Sharing economy would undoubtedly live on. After all the benefits and billions of dollar profits, it is absurd to think that sharing economies would simply whither away. What remains to be seen however, is whether sharing economies would remain the way it is – bringing one and one together in an honest bid of sharing commodities, or will it evolve and change under the pressure of modernism and capitalism. As I’ve mentioned in the previous posts, unless sharing economies tweak itself to become more sustainable, it would inevitably self-combust under the pressures of unions and the invisible hand.
The last point I would want to talk about is on solving antagonisms. As no one has really written on such a view before, I struggle to isolate any meaningful research done in this area.
The first antagonism is between consumer and the government. I brought forth the point that a wedge would be driven in between consumers and the state as consumers would constantly strive to avoid regulatory actions by the government (by circumventing taxes due to definition, etc), while the state would constantly move towards the clamping down of these grey markets that sharing economies create.
The only way out of this would be to officially place a regulation on the nature of one’s behaviour. Rather than have a legal underwriting dictating taxes and tariffs on transactions, “donations” or “allowance”, the government can make it very clear by placing a regulation on the types of behaviour one commits. By placing an overarching header, sharing economies can no longer skim around the lack of regulatory definition. An example of which would be an accommodation tax on anyone living together with you. Hence, regardless of whether the accommodation sharing was done on Airbnb, actual hotels or friendly visits, a tax is still levied because it targets the very nature of the behaviour – additional people living in the city has to contribute to taxes.
Of course, a caveat would be that this is extremely hard to enforce. But if the state takes the bottom-up perspective of tracking each person entering the city, it would be easier for the regulatory body.
The next antagonism would be between consumer and producer. I argued that producers would be increasingly wary of consumers as every product they sell might show up on the sharing economy platform, becoming another one of their rivals.
This, again, can be done with regulation that seeks the mean between the two extremes. Legal laws can be placed such that a newly bought good cannot be shared for a period of a year. This way, arbitrage is avoided and companies can be ensured that those products on the sharing economy would not be their direct business rivals.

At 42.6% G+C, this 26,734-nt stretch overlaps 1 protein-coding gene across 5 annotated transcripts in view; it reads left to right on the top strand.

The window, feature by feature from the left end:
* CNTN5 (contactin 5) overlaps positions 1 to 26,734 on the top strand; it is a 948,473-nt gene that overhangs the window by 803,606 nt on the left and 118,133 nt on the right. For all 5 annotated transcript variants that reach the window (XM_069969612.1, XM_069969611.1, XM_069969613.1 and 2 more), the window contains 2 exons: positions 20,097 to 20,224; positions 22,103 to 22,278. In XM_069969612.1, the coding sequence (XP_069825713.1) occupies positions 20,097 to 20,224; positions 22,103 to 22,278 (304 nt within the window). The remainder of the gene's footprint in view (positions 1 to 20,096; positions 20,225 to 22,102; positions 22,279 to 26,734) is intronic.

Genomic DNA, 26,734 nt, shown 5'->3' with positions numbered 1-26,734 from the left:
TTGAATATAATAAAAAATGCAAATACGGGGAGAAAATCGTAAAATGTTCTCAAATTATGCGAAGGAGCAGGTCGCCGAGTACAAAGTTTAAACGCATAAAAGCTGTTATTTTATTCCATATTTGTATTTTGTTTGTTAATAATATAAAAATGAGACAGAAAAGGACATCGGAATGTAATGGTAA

Lastly, there may be antagonism between the sharing economy platform and consumers. This occurs when a sharing economy embark on anti-competitive measures in order to secure larger shares of the market. Unlike traditional economies where price would be the main weapon in such competitive wars, anti-competitive measures of sharing economies would come in the form of a restriction of peer to peer reviews. Reviews are solely “owned” by the sharing platform and it plays a major role in consumer decision making. The sharing platform might choose to restrict these reviews only to “premium” users or to prevent their competitors from acquiring such knowledge through the privatisation of these online reviews. This creates unnecessary inconvenience and cost to consumers, akin to exploitation.
It would be wise, hence, to ensure that this public information resource remains accessible to public to prevent profits at the expense of antagonism.
In conclusion, I think that sharing economies are a fantastic idea. At the rate that it’s going, it is heading towards it’s imminent demise, not that it would totally disappear, but rather, it would be integrated into traditional systems that we are familiar with today. However, in doing so, we lose many of the benefits that sharing economy brings in its purest form – solidarity, nation building, etc. I strongly recommend governments, academia and the civil society to consider investing substantial time and money to understanding this behemoth made available to us in the 21st century. A multitude of benefit is waiting to be reaped and it would be the biggest pity of modernity if we let this slip our grasp.